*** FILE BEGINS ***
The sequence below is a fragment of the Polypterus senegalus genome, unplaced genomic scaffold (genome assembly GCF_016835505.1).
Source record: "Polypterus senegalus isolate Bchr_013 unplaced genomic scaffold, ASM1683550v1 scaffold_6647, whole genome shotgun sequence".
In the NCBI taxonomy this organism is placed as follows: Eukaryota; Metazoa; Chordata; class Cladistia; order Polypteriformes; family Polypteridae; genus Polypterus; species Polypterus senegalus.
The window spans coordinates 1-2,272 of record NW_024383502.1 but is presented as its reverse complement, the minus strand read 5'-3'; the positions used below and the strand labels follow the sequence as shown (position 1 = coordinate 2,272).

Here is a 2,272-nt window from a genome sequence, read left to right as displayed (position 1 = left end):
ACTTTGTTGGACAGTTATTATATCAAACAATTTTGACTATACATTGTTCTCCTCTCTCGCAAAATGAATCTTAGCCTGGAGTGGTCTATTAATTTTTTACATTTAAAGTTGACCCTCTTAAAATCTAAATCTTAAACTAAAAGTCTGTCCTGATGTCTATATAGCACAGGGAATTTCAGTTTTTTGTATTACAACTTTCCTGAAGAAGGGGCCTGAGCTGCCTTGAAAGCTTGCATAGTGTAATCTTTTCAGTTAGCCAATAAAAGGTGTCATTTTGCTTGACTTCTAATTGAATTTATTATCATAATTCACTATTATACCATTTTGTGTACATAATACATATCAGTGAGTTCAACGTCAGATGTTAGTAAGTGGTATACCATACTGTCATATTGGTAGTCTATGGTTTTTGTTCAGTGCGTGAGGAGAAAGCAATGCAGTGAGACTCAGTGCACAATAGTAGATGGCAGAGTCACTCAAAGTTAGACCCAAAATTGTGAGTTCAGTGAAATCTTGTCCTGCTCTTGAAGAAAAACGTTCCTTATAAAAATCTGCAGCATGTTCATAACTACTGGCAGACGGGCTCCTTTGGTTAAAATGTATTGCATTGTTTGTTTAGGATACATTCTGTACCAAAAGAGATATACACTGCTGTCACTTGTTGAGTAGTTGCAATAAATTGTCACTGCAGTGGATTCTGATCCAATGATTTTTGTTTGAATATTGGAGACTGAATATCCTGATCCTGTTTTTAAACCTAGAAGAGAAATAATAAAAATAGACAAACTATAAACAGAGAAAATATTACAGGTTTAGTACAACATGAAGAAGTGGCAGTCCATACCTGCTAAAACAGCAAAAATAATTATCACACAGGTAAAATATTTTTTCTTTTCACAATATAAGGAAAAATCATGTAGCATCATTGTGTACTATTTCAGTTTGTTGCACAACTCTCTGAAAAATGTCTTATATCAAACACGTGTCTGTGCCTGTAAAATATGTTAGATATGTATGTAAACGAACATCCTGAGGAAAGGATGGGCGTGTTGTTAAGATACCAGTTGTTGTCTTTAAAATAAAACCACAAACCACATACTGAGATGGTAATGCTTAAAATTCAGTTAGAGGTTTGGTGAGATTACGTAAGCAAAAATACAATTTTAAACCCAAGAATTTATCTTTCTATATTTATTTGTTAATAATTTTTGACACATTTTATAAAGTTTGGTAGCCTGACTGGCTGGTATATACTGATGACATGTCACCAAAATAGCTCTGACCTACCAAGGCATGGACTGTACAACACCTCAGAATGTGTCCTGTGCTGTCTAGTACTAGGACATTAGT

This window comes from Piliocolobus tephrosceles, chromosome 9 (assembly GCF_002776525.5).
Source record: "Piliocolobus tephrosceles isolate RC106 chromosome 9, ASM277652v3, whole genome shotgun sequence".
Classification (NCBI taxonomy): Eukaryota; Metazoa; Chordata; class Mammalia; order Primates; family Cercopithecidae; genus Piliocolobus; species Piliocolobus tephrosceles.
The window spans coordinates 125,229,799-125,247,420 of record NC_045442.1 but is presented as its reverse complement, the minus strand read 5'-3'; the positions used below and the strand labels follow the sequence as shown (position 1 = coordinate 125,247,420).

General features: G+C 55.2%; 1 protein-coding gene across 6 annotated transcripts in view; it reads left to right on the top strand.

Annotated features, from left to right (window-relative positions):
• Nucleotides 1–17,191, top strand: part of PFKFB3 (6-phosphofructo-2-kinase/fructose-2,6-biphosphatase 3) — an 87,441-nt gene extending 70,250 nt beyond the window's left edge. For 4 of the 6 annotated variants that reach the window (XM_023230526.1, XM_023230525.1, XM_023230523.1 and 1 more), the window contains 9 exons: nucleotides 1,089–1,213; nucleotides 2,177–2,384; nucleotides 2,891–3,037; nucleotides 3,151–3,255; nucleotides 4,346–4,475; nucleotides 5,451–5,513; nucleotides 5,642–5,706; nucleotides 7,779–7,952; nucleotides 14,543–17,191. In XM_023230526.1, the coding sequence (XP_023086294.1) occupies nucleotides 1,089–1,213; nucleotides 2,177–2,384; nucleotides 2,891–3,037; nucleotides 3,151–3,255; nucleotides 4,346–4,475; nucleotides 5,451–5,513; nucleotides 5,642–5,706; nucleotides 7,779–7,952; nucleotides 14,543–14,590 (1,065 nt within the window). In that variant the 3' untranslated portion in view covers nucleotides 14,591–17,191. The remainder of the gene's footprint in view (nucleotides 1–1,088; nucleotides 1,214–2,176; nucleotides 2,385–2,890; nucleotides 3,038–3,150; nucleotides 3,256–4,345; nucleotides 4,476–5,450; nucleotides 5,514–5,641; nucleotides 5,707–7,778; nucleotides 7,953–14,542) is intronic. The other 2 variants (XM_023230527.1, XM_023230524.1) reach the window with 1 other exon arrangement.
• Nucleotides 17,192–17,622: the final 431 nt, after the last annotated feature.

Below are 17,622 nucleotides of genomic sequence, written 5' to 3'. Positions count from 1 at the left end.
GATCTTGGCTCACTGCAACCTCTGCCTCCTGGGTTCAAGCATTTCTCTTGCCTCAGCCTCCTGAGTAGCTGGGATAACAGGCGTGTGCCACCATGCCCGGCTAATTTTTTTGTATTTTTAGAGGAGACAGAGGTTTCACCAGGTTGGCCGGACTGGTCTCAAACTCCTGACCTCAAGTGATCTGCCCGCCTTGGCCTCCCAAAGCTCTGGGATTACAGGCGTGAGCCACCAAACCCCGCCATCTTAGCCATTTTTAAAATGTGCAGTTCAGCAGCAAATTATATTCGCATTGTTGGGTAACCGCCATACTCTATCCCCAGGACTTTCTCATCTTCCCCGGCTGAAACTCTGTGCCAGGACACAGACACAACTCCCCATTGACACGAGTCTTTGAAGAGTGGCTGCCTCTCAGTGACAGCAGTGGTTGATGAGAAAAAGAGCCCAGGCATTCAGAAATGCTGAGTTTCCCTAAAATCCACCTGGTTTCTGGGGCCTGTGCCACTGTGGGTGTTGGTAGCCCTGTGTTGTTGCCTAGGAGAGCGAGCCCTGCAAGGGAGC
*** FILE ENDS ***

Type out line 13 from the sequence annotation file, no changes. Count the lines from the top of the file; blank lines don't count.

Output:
• Nucleotides 1–17,191, top strand: part of PFKFB3 (6-phosphofructo-2-kinase/fructose-2,6-biphosphatase 3) — an 87,441-nt gene extending 70,250 nt beyond the window's left edge. For 4 of the 6 annotated variants that reach the window (XM_023230526.1, XM_023230525.1, XM_023230523.1 and 1 more), the window contains 9 exons: nucleotides 1,089–1,213; nucleotides 2,177–2,384; nucleotides 2,891–3,037; nucleotides 3,151–3,255; nucleotides 4,346–4,475; nucleotides 5,451–5,513; nucleotides 5,642–5,706; nucleotides 7,779–7,952; nucleotides 14,543–17,191. In XM_023230526.1, the coding sequence (XP_023086294.1) occupies nucleotides 1,089–1,213; nucleotides 2,177–2,384; nucleotides 2,891–3,037; nucleotides 3,151–3,255; nucleotides 4,346–4,475; nucleotides 5,451–5,513; nucleotides 5,642–5,706; nucleotides 7,779–7,952; nucleotides 14,543–14,590 (1,065 nt within the window). In that variant the 3' untranslated portion in view covers nucleotides 14,591–17,191. The remainder of the gene's footprint in view (nucleotides 1–1,088; nucleotides 1,214–2,176; nucleotides 2,385–2,890; nucleotides 3,038–3,150; nucleotides 3,256–4,345; nucleotides 4,476–5,450; nucleotides 5,514–5,641; nucleotides 5,707–7,778; nucleotides 7,953–14,542) is intronic. The other 2 variants (XM_023230527.1, XM_023230524.1) reach the window with 1 other exon arrangement.